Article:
By Rohan Alexander
May 3, 2021

Introduction

Hi, my name is Rohan Alexander. I’m an assistant professor at the University of Toronto, in the Faculty of Information, and the Department of Statistical Sciences. I’d like to thank Tony Tang for the invitation to talk about work-life balance.

The work-life balance that I’m going to talk about today is just something for me, right now. So maybe some of what I’ll talk about will be relevant for you, but maybe my balance won’t be, and that’s okay. My main take-away, in any case, is that you’re smart enough to work out what works for you.

I don’t think there’s only one optimal work-life balance, and if there is one, then it certainly changes over time. While doing my PhD, and also my wife doing her PhD, and us both now in faculty jobs, we’ve had a variety of opportunities to experience a bunch of different approaches to all this. We’ve also now got a two-year-old and another on the way, so I’ve reflected on all this to come up with a few lessons that I’d like to share.

Lessons

Lesson 1: You’re smart enough to work out what works for you

The first lesson is that you’re smart enough to work out what works for you. When my first child was born, it was all a bit challenging. As folks who have done or are doing a PhD, we’re trained in, and selected for, certain attributes, and none of those have any relation to your ability to care for an infant when it’s 3am and you’ve not slept, and the child won’t eat. I did what I was trained to do, which was look at the literature, synthesize it, plan, and execute. And of course, that didn’t help.

One of my PhD supervisors had also had a challenging time around the birth of her children, and she emailed me, and she said, ‘you’re smart enough to work out what works for you’. And that’s the key bit. You’re here. The admissions committee doesn’t make mistakes.

Today is all about us giving you advice, but in the end you’re smart enough to work out what work-life balance works for you.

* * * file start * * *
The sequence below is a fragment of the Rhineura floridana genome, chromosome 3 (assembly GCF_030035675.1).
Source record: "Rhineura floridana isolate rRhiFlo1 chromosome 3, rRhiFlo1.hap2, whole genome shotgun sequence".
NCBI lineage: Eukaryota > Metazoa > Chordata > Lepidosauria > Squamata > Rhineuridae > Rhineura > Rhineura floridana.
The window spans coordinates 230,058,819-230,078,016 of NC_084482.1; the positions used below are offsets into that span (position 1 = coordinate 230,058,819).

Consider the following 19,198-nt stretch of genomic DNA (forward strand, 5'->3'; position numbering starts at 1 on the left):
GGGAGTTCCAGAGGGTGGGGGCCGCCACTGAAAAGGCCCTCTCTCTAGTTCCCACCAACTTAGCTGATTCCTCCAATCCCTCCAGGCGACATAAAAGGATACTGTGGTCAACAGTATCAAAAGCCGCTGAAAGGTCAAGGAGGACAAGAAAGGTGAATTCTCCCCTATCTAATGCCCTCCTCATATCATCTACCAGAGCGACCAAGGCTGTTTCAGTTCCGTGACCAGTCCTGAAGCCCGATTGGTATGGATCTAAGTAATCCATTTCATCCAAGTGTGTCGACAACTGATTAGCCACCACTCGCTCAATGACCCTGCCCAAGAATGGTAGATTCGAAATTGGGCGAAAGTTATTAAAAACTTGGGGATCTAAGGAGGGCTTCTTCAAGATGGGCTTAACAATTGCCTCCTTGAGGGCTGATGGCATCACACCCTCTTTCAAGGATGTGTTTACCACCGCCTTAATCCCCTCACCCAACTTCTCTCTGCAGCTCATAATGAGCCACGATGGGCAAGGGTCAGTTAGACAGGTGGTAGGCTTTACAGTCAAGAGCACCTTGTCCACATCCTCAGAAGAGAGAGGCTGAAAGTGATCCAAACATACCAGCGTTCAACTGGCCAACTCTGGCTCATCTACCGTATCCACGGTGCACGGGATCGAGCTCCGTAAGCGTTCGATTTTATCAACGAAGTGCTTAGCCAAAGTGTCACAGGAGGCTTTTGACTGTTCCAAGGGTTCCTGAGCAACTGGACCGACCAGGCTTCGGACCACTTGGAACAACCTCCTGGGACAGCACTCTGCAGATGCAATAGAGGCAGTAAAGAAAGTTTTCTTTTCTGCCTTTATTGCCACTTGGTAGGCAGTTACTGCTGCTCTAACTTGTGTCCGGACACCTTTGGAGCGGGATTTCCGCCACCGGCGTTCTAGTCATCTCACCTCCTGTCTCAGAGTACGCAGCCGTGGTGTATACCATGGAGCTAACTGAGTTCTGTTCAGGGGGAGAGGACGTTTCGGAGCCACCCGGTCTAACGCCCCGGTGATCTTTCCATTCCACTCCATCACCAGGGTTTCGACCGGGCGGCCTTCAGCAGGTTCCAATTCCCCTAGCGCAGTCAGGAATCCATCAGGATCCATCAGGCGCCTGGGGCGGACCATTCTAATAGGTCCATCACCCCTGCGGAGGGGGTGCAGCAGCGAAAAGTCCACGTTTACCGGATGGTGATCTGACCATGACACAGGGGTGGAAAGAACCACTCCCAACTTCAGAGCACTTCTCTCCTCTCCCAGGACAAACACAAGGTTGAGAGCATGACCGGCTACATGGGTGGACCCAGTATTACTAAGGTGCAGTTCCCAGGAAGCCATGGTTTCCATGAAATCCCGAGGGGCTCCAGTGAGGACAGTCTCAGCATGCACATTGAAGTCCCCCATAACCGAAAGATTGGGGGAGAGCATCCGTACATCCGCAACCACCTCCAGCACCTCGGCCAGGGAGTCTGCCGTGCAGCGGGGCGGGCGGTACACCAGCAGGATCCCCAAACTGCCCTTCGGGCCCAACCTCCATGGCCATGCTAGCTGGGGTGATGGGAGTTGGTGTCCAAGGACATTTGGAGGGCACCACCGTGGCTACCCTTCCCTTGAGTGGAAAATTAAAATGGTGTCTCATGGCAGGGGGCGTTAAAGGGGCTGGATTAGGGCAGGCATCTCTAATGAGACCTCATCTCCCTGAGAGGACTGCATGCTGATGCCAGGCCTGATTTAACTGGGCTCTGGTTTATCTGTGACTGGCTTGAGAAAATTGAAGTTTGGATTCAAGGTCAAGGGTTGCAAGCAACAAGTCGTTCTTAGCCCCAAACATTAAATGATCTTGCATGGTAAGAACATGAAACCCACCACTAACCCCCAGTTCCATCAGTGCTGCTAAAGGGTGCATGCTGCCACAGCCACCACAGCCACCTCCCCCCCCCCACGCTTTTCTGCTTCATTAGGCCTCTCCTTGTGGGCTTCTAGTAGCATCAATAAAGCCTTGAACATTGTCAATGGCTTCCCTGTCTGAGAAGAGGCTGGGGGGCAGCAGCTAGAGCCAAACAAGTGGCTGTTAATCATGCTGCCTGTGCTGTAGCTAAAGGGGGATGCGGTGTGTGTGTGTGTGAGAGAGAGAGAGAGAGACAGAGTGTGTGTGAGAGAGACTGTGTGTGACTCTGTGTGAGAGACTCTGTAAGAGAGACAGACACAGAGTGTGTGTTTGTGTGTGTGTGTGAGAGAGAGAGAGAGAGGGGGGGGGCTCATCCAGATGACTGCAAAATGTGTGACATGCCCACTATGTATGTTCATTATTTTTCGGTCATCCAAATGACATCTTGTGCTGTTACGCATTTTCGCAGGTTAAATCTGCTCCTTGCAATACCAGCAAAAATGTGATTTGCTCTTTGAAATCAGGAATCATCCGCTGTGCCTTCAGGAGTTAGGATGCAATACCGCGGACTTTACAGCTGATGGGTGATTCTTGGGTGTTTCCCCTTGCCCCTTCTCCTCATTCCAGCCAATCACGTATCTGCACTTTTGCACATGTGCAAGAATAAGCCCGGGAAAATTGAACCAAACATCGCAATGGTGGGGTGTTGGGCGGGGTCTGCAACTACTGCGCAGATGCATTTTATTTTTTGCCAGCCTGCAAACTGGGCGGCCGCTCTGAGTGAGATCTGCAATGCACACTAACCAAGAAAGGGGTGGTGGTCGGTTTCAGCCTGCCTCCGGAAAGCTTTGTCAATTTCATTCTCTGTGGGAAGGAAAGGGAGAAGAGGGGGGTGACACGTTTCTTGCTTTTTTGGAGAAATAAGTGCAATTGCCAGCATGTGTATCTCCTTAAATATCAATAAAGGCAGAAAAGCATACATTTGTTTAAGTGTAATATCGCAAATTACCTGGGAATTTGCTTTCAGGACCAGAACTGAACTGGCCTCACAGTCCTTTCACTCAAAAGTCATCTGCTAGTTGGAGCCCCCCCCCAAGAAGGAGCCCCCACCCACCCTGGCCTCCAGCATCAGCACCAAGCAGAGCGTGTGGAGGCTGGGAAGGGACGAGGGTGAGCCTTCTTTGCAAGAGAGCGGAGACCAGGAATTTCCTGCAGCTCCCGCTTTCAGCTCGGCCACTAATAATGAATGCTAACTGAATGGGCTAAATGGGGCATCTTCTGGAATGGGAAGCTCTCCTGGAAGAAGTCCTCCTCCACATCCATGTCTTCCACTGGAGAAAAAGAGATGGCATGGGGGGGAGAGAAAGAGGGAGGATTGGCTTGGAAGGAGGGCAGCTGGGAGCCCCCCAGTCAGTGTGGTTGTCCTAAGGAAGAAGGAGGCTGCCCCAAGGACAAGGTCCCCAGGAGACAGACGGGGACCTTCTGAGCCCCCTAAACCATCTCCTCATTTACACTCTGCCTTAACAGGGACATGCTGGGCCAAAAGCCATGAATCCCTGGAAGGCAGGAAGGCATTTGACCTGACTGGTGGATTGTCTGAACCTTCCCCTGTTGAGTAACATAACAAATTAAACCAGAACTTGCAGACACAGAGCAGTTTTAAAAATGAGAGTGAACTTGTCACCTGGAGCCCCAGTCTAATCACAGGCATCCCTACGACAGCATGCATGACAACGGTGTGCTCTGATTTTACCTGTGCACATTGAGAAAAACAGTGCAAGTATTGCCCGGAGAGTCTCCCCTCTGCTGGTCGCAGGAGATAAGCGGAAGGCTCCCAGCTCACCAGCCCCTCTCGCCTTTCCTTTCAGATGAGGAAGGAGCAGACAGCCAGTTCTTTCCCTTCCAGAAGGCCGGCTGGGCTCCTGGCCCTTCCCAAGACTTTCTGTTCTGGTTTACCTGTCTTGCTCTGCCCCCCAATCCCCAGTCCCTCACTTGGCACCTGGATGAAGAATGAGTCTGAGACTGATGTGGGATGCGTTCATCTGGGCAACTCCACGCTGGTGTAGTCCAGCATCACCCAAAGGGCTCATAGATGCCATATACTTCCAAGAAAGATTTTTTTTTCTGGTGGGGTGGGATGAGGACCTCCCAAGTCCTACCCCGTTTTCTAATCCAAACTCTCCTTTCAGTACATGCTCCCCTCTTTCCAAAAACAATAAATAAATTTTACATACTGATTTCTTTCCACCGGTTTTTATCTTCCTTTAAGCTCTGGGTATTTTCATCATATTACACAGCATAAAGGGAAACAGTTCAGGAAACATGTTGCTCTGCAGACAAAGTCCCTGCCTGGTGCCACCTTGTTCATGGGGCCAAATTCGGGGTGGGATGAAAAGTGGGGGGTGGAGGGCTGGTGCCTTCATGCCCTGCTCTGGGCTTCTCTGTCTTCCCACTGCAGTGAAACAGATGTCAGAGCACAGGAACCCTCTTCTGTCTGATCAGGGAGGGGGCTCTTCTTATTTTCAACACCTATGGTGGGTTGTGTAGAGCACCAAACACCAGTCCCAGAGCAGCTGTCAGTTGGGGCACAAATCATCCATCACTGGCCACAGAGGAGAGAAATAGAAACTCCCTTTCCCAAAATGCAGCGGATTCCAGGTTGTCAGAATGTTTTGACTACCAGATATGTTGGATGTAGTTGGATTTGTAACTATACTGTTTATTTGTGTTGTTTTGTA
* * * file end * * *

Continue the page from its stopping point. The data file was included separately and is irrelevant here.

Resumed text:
Lesson 2: Ignore what everyone else says and does

The second lesson is to ignore what everyone else is saying. Our friend once said on Twitter there are two types of people: one type says they work all the time, and the other type say they never work. The takeaway is that both types of people are probably exaggerating, and you probably shouldn’t believe either of them. Instead, you need to think about your own circumstances and decide what balance makes sense. And you need to recognize that will change as your circumstances change.

I’ve always been a morning person, so during my PhD I used to get up at 6am to start work and then stop in mid-afternoon and go for a run and then cook dinner early and then maybe do some lighter work in the evening. And I got good at working for long chunks of time. Then the baby arrived. I became a night person for a while, then I became a bursts-of-work person for a while, now I’m back to being a morning person, but it’s more of a 4am start to get a chunk of work done, and then various bursts-of-work, followed by a short morning chunk, and then very little in the afternoon, when I may need to look after him, depending on sleep, and then maybe another chunk at night if he goes down easily.

Ignore what others are doing, and react to your own circumstances.

Lesson 3: Doing a PhD is hard

The third lesson is that doing a PhD is really, really hard (and it’s meant to be). The fundamental purpose of doing a PhD is to create new knowledge. Knowledge that literally no one in the world has.

One way to think about it is that you’re going to become the world champion in one tiny little aspect of the world. The days of Oxbridge gentlemen athletes winning Olympic medals are gone, and that’s true also of easy PhDs. What’s left for us is the stuff that takes a huge amount of effort. Recognizing that fact, and the implication that working really hard at this is what it’s going to take, is crucial.

The work-life balance that I experience in a university isn’t, and cannot be, the work-life balance of those that I know outside of universities. This job is just really different. You have to be prepared for things to be hard, and to work hard, and try not to take it personally when things don’t work out straight away. It’s part of the process

Lesson 4: An extra hour of work is almost always worthwhile

The fourth lesson builds on this and it’s that putting an extra hour into your work is always worthwhile. The nature of our job—creating new research—means that there is always something to do. This is not a job where you lay 500 bricks in a day and then call it a day. I had a job like that once, briefly, and that job was hard. But when it was done, it was done. Our job—doing research—is not like that. There’s always something else that you can do. And it’s beneficial to do that thing today, because that way you can build on it tomorrow.

There’s enormous compounding in academia. Awards, conference and journal acceptances tend to go to those who already have plenty of them. So how do you get that first one? It’s just hard, but putting an extra hour in will almost always compound over time and be useful. The thing about compounding interest is that initially you don’t notice any benefit, but after a few years there’s an enormous difference.